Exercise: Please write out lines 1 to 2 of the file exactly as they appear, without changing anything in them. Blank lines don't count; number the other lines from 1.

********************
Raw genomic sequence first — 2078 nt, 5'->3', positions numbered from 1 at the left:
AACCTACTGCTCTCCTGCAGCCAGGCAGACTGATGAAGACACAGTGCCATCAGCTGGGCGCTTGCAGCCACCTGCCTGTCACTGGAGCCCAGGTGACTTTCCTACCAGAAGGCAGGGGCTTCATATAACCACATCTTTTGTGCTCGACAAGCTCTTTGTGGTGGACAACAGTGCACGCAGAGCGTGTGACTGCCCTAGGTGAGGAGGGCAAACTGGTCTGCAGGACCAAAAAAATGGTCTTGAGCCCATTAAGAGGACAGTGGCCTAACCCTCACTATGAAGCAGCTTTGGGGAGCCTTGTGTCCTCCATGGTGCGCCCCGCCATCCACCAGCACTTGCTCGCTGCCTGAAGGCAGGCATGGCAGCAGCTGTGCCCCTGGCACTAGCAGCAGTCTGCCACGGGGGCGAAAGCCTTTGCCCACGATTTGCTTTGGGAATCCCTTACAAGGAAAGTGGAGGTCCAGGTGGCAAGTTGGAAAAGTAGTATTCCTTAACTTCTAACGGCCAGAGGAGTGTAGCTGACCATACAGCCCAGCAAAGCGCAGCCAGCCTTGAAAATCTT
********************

Raw genomic sequence first — 2078 nt, 5'->3', positions numbered from 1 at the left:
AACCTACTGCTCTCCTGCAGCCAGGCAGACTGATGAAGACACAGTGCCATCAGCTGGGCGCTTGCAGCCACCTGCCTGTCACTGGAGCCCAGGTGACTTTCCTACCAGAAGGCAGGGGCTTCATATAACCACATCTTTTGTGCTCGACAAGCTCTTTGTGGTGGACAACAGTGCACGCAGAGCGTGTGACTGCCCTAGGTGAGGAGGGCAAACTGGTCTGCAGGACCAAAAAAATGGTCTTGAGCCCATTAAGAGGACAGTGGCCTAACCCTCACTATGAAGCAGCTTTGGGGAGCCTTGTGTCCTCCATGGTGCGCCCCGCCATCCACCAGCACTTGCTCGCTGCCTGAAGGCAGGCATGGCAGCAGCTGTGCCCCTGGCACTAGCAGCAGTCTGCCACGGGGGCGAAAGCCTTTGCCCACGATTTGCTTTGGGAATCCCTTACAAGGAAAGTGGAGGTCCAGGTGGCAAGTTGGAAAAGTAGTATTCCTTAACTTCTAACGGCCAGAGGAGTGTAGCTGACCATACAGCCCAGCAAAGCGCAGCCAGCCTTGAAAATCTT